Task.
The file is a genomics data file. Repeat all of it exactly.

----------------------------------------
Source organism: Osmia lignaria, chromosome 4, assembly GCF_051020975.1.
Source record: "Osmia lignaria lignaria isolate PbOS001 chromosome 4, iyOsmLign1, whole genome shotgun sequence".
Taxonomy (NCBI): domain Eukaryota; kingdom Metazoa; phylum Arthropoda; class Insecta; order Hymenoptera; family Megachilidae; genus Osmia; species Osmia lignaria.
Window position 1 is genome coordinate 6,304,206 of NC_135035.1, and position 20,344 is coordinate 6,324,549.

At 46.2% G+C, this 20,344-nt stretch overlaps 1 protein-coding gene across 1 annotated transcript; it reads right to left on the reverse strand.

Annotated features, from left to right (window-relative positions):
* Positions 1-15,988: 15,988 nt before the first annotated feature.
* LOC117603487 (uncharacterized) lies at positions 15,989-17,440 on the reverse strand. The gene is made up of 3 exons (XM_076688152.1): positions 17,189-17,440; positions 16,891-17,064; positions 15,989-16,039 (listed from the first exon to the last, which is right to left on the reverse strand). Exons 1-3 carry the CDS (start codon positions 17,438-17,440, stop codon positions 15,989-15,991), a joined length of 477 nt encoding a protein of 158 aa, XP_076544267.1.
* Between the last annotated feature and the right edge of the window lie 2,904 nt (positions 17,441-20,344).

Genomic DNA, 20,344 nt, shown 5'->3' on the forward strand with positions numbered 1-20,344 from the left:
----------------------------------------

Source organism: Osmia lignaria, chromosome 4, assembly GCF_051020975.1.
Source record: "Osmia lignaria lignaria isolate PbOS001 chromosome 4, iyOsmLign1, whole genome shotgun sequence".
Taxonomy (NCBI): domain Eukaryota; kingdom Metazoa; phylum Arthropoda; class Insecta; order Hymenoptera; family Megachilidae; genus Osmia; species Osmia lignaria.
Window position 1 is genome coordinate 6,304,206 of NC_135035.1, and position 20,344 is coordinate 6,324,549.

At 46.2% G+C, this 20,344-nt stretch overlaps 1 protein-coding gene across 1 annotated transcript; it reads right to left on the reverse strand.

Annotated features, from left to right (window-relative positions):
* Positions 1-15,988: 15,988 nt before the first annotated feature.
* LOC117603487 (uncharacterized) lies at positions 15,989-17,440 on the reverse strand. The gene is made up of 3 exons (XM_076688152.1): positions 17,189-17,440; positions 16,891-17,064; positions 15,989-16,039 (listed from the first exon to the last, which is right to left on the reverse strand). Exons 1-3 carry the CDS (start codon positions 17,438-17,440, stop codon positions 15,989-15,991), a joined length of 477 nt encoding a protein of 158 aa, XP_076544267.1.
* Between the last annotated feature and the right edge of the window lie 2,904 nt (positions 17,441-20,344).

Genomic DNA, 20,344 nt, shown 5'->3' on the forward strand with positions numbered 1-20,344 from the left: